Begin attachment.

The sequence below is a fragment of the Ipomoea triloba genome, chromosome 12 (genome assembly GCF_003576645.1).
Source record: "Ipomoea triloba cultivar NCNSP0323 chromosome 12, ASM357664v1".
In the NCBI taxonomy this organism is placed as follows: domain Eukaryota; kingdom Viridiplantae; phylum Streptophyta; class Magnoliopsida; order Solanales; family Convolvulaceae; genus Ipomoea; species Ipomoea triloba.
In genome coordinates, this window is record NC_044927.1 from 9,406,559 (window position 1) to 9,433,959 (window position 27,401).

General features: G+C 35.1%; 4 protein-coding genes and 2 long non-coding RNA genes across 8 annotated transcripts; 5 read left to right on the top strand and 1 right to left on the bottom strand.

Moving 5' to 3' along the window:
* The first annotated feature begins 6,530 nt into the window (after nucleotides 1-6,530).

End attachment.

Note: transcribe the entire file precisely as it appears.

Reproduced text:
The sequence below is a fragment of the Ipomoea triloba genome, chromosome 12 (genome assembly GCF_003576645.1).
Source record: "Ipomoea triloba cultivar NCNSP0323 chromosome 12, ASM357664v1".
In the NCBI taxonomy this organism is placed as follows: domain Eukaryota; kingdom Viridiplantae; phylum Streptophyta; class Magnoliopsida; order Solanales; family Convolvulaceae; genus Ipomoea; species Ipomoea triloba.
In genome coordinates, this window is record NC_044927.1 from 9,406,559 (window position 1) to 9,433,959 (window position 27,401).

General features: G+C 35.1%; 4 protein-coding genes and 2 long non-coding RNA genes across 8 annotated transcripts; 5 read left to right on the top strand and 1 right to left on the bottom strand.

Moving 5' to 3' along the window:
* The first annotated feature begins 6,530 nt into the window (after nucleotides 1-6,530).